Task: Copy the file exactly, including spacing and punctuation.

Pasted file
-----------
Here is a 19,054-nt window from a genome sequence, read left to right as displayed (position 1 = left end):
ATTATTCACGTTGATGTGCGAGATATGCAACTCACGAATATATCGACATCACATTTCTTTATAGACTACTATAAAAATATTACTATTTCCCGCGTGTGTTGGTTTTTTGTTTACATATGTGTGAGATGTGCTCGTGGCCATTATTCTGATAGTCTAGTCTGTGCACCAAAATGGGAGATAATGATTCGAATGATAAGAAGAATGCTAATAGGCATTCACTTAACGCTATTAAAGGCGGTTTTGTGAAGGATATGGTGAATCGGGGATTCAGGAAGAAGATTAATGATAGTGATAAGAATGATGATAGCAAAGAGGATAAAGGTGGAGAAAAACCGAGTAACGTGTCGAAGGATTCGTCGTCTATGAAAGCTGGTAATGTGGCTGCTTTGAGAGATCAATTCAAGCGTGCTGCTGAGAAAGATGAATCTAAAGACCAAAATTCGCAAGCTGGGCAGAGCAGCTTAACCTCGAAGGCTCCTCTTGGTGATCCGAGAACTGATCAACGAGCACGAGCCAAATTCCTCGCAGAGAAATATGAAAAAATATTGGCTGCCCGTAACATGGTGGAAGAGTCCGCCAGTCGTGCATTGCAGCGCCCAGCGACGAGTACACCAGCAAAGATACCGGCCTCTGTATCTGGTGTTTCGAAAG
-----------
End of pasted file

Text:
Here is a 19,054-nt window from a genome sequence, read left to right as displayed (position 1 = left end):
ATTATTCACGTTGATGTGCGAGATATGCAACTCACGAATATATCGACATCACATTTCTTTATAGACTACTATAAAAATATTACTATTTCCCGCGTGTGTTGGTTTTTTGTTTACATATGTGTGAGATGTGCTCGTGGCCATTATTCTGATAGTCTAGTCTGTGCACCAAAATGGGAGATAATGATTCGAATGATAAGAAGAATGCTAATAGGCATTCACTTAACGCTATTAAAGGCGGTTTTGTGAAGGATATGGTGAATCGGGGATTCAGGAAGAAGATTAATGATAGTGATAAGAATGATGATAGCAAAGAGGATAAAGGTGGAGAAAAACCGAGTAACGTGTCGAAGGATTCGTCGTCTATGAAAGCTGGTAATGTGGCTGCTTTGAGAGATCAATTCAAGCGTGCTGCTGAGAAAGATGAATCTAAAGACCAAAATTCGCAAGCTGGGCAGAGCAGCTTAACCTCGAAGGCTCCTCTTGGTGATCCGAGAACTGATCAACGAGCACGAGCCAAATTCCTCGCAGAGAAATATGAAAAAATATTGGCTGCCCGTAACATGGTGGAAGAGTCCGCCAGTCGTGCATTGCAGCGCCCAGCGACGAGTACACCAGCAAAGATACCGGCCTCTGTATCTGGTGTTTCGAAAG